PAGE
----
KANDAHAR, Afghanistan | U.S. military officials sent a medical team to a remote outpost in southern Afghanistan this week to take blood samples from members of an Army unit after a soldier in the unit died from an Ebola-like virus.
Dr. Jim Radike, an expert in internal medicine and infectious diseases at the Role 3 Trauma Hospital at Kandahar Air Field, told The Washington Times that Sgt. Robert David Gordon, 22, from River Falls, Ala., died Sept. 16 from what turned out to be Crimean-Congo hemorrhagic fever after he was bitten by a tick. The virus is transmitted by infected blood and can be carried by ticks, according to the Centers for Disease Control and Prevention (CDC).
Symptoms of Crimean-Congo hemorrhagic fever include sudden fever, dizziness, neck pain, aching muscles, soreness in the eyes and sensitivity to light. Early on, nausea, vomiting and sore throat occur.
The virus incubation period depends on how the virus was acquired. If the infection is via tick bite, the incubation period is roughly one to three days, with a maximum of nine days, Dr. Radike said. If the illness is not caught early, it is often fatal, he said. The mortality rate is 30 percent, according to the CDC.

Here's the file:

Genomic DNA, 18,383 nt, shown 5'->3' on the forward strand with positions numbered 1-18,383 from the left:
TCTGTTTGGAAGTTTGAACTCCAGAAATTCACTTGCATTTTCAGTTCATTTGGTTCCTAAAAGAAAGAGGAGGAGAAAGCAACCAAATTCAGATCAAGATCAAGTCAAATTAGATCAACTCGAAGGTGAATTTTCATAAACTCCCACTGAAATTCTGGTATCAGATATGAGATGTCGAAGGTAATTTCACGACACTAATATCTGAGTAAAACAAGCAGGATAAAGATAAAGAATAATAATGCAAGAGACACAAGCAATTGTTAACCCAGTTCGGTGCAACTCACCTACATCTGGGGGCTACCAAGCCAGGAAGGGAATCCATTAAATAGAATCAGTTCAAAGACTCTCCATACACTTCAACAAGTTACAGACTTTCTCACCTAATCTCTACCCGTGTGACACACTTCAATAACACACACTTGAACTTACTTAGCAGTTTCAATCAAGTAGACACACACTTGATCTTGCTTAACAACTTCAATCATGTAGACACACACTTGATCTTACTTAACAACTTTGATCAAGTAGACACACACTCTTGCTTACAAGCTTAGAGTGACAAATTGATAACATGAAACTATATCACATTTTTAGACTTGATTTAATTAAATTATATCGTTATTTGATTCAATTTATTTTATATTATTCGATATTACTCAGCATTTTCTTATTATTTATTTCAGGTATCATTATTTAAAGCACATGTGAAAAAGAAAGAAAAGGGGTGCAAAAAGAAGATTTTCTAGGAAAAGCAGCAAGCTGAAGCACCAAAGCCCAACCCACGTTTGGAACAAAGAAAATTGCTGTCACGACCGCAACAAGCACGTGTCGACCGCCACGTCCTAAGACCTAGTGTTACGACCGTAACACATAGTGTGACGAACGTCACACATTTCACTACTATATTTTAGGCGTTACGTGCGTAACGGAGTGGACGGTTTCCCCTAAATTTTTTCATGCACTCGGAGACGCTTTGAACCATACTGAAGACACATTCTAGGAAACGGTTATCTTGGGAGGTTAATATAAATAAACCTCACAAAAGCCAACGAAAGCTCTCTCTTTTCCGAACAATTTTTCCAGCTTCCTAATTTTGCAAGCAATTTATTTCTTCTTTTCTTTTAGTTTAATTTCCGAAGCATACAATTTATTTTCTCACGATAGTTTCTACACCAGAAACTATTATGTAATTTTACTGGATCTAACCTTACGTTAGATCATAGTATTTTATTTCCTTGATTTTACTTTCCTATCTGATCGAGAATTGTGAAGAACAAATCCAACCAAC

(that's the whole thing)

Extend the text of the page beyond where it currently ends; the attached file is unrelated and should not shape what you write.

Most victims of the viral disease have been identified in the eastern provinces, but reports indicate that the virus has been detected in 27 of Iran's 31 provinces. The Mehr News Agency reports on Sunday that the head of the Pasteur Institute labs in Tehran announced that since the beginning of the Iranian year in March, 29 people have contracted the Crimean Congo fever and seven of them have died from it. He confirmed that the virus has been identified in 27 provinces. The Mehr report adds that top Health Ministry officials have so far confirmed that two deaths can be attributed to this disease. The Crimean-Congo hemorrhagic fever (CCHF) is a severe viral disease communicated to human through animals, especially ticks. The first signs are flu-like symptoms such as fever, aching muscles, dizziness, neck pain and stiffness, headaches and soreness of eyes. It may also result in mood swings, depression, confusion and aggression. Later symptoms are severe bleeding through the skin from a rash or internal bleeding that may lead to death. Iranian health officials say last year there were 87 cases of CCHF infection, 15 of which were fatal, and in the previous year, 154 cases were reported and 26 deaths. In recent weeks, after the presence of CCHF was confirmed in Iran's eastern provinces, some cases were also reported in Tehran, with two of them turning critical. Despite the reports, health officials stressed that Tehran was not facing an outbreak of CCHF, and the cases reported in the capital had been transferred from other cities for treatment. Infected livestock entering the country through eastern borders is said to be the main cause of the CCHF outbreak, and spraying them has been suggested as an effective way of halting the spread. Suggested ways to stop the contagion include using gloves when handling meat and keeping meat in a freezer for 48 hours before consumption. CCHF has no cure, but treatment of the symptoms usually leads to the patients' recovery. The World Health Organization puts the disease's mortality rate at 30 percent.